unhealthy http://cutteraviation.com/wp-content/plugins/nextgen-gallery/products/photocrati_nextgen/product.photocrati_nextgen.php geneva; font-size: small;”>At a Ministerial meeting in Pretoria, doctor http://debbiehowes.com/wp-admin/includes/class-language-pack-upgrader.php delegations from Burundi, http://chuaxuattinhsom.info/wp-content/plugins/jetpack/class.jetpack-data.php the Democratic Republic of the Congo, Kenya, Malawi, Mozambique, the Republic of the Congo, Rwanda, South Africa, Uganda, Zambia, and Zimbabwe reviewed progress in promoting the voluntary repatriation and reintegration of Rwandan refugees.
Included in the discussion was extending the possibility of local integration or alternative legal status in the country of asylum, the key components of the Comprehensive Strategy.
According to UNHCR, the Strategy also provides for the cessation of refugee status for Rwandan refugees remaining in exile, and who fled their country before 31 December 1998.
The meeting was co-chaired by UNHCR’s Africa Bureau Director, George Okoth-Obbo and Volker Türk, the refugee agency’s Director of International Protection.
The first Ministerial meeting on the Strategy, in Geneva on 9 December 2011, had agreed with a recommendation for States to consider giving effect to the so-called cessation clauses of refugee status as of 30 June 2013.
Cessation clauses are built into the 1951 Refugee Convention and the 1969 Organization of African Unity Refugee Convention.
They provide for refugee status to end once fundamental and durable changes have taken place in the country of origin and the circumstances that led to flight no longer exist.
Majority of Rwanda Hutu refugees fear returning to Rwanda to evade justice for their atrocities.
Rwanda has lately introduced reconciliation committees to facilitate integration of refugees in the society after confessing to the 1994 crimes.
The 1994 Rwanda genocide and its aftermath and armed clashes in northwestern Rwanda in 1997 and 1998 – the last time the country experienced generalized violence – produced more than 3.5 million Rwandan refugees.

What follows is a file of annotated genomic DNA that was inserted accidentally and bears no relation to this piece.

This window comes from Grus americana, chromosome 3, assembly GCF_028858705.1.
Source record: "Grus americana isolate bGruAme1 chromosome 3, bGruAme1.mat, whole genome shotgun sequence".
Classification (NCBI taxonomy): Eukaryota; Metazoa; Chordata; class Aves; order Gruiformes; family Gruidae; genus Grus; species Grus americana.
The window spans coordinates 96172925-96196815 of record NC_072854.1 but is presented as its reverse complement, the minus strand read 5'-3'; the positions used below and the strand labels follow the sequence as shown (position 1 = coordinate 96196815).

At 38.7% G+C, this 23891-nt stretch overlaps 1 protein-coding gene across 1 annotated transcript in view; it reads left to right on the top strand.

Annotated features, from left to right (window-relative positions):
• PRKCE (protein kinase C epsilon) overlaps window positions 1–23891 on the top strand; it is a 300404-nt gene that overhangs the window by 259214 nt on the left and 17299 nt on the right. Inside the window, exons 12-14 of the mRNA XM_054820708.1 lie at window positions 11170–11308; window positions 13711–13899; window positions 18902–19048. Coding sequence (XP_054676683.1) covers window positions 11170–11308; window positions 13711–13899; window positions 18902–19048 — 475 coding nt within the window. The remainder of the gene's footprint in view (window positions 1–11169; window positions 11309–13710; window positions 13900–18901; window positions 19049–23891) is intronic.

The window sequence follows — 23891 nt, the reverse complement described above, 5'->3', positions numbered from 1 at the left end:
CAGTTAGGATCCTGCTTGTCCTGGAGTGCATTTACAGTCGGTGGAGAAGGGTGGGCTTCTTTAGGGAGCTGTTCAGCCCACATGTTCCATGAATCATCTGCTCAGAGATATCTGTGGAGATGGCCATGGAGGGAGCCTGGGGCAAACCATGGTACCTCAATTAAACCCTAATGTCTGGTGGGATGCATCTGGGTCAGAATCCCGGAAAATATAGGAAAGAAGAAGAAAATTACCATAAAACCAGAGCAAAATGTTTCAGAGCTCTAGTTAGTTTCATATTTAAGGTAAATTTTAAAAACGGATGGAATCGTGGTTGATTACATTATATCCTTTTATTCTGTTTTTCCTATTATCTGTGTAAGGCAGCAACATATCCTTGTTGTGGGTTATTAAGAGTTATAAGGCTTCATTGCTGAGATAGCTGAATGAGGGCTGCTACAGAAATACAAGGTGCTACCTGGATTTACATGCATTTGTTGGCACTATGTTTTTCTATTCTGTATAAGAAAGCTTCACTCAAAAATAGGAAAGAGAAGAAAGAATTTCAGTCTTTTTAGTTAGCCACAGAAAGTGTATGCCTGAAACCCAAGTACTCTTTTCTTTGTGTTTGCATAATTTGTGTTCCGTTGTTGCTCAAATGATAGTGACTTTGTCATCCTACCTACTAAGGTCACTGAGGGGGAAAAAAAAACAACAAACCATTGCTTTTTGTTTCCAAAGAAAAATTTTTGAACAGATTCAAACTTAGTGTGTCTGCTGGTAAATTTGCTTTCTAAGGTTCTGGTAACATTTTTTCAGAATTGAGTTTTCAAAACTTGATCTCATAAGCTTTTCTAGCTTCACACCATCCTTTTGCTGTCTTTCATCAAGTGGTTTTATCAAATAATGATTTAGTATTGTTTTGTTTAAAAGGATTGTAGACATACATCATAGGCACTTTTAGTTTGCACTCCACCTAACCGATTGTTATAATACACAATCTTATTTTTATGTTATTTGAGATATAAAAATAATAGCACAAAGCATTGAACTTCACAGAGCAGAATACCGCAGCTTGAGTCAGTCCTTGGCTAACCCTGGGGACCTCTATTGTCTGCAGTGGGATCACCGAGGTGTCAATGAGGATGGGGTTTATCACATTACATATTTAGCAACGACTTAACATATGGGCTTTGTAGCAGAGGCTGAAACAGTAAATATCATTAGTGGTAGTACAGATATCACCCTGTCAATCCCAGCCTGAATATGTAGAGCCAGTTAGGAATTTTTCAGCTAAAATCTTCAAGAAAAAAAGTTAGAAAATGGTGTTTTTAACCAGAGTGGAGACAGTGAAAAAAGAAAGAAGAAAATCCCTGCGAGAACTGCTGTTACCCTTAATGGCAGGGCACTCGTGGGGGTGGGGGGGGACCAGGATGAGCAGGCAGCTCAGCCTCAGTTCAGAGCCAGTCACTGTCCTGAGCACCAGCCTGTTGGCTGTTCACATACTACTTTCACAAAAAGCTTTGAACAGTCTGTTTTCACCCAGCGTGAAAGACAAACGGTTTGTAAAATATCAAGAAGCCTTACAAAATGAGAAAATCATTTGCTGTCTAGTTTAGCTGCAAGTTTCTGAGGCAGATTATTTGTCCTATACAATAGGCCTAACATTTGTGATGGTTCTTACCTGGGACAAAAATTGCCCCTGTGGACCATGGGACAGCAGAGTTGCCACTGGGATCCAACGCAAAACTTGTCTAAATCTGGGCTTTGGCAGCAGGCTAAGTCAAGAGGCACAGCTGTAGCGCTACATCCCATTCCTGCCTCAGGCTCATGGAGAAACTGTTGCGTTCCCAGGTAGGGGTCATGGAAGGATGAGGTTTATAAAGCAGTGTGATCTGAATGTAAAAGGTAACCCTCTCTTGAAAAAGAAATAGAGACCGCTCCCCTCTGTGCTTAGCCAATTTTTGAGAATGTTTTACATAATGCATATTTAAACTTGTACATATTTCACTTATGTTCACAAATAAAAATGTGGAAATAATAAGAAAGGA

Most have since returned to Rwanda, including recently, 12,000 mainly from Democratic Republic of Congo. An estimated 100,000 Rwandan refugees remain in exile.
Highlighting the different progress and the challenges which remain, Governments at the meeting unanimously reconfirmed their commitment to resolving this protracted refugee situation through, principally, stepping up efforts to promote repatriation which thus far has remained very limited.
They also agreed to pursue feasible local integration opportunities, including facilitating for the refugees to attain alternative status in their countries of asylum including citizenship through naturalization.
With cessation of refugee status – the issue that attracted most debate – it became clear during the meeting that not all states were ready to invoke a general application of the cessation clauses by 30 June 2013 in line with the strategy recommendation.
Some States have been implementing steps towards applying the cessation clauses by end June or indicated that they are in a position to do so, and that they will continue to work towards that goal assuming necessary conditions are met.
Others underscored that for various legal, access, logistical, practical or other considerations, they are not in a position to apply the cessation clauses by the end of June, or will in any case not do so.
Others specified that for the time being they will concentrate on taking forward other components of the strategy, namely voluntary repatriation and local integration.
Whether in those cases in which one or more States move ahead with the invocation of the cessation clauses or continue to consider applying them, it is clear that this will be done on a “case by case” basis or by “differentiated” approach.
All States confirmed that before and after that time, they will continue to work to help those who want to repatriate.
Those who opt to repatriate but can legally remain in their current countries of asylum through alternative legal status including naturalization, will also be helped.
Rwanda’s delegation outlined a number of steps it has taken and will continue to implement to support the respective solutions. These include issuing national passports for Rwandans who opt to stay in their current host countries.
For the past five years, UNHCR has been working to solve protracted refugee situations in Africa. Cessation of refugee status for Sierra Leonean refugees took place in 2008 and for Angolan and Liberian refugees on 30 June last year.